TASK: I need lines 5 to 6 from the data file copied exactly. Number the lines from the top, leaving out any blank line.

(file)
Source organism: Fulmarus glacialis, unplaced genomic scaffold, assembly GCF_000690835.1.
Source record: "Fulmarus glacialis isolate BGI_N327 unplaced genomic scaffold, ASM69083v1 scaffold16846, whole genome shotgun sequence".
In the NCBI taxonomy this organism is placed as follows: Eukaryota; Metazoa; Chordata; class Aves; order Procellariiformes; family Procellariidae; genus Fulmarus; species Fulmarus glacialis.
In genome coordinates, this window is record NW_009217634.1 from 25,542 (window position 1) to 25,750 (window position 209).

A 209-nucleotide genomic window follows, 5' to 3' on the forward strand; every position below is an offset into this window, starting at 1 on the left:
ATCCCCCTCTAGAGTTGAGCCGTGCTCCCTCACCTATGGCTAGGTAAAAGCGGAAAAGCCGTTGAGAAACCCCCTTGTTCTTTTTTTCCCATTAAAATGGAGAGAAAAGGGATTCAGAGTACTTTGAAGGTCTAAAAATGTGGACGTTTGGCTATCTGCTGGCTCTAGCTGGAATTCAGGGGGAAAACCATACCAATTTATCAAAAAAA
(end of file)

A 209-nucleotide genomic window follows, 5' to 3' on the forward strand; every position below is an offset into this window, starting at 1 on the left:
ATCCCCCTCTAGAGTTGAGCCGTGCTCCCTCACCTATGGCTAGGTAAAAGCGGAAAAGCCGTTGAGAAACCCCCTTGTTCTTTTTTTCCCATTAAAATGGAGAGAAAAGGGATTCAGAGTACTTTGAAGGTCTAAAAATGTGGACGTTTGGCTATCTGCTGGCTCTAGCTGGAATTCAGGGGGAAAACCATACCAATTTATCAAAAAAA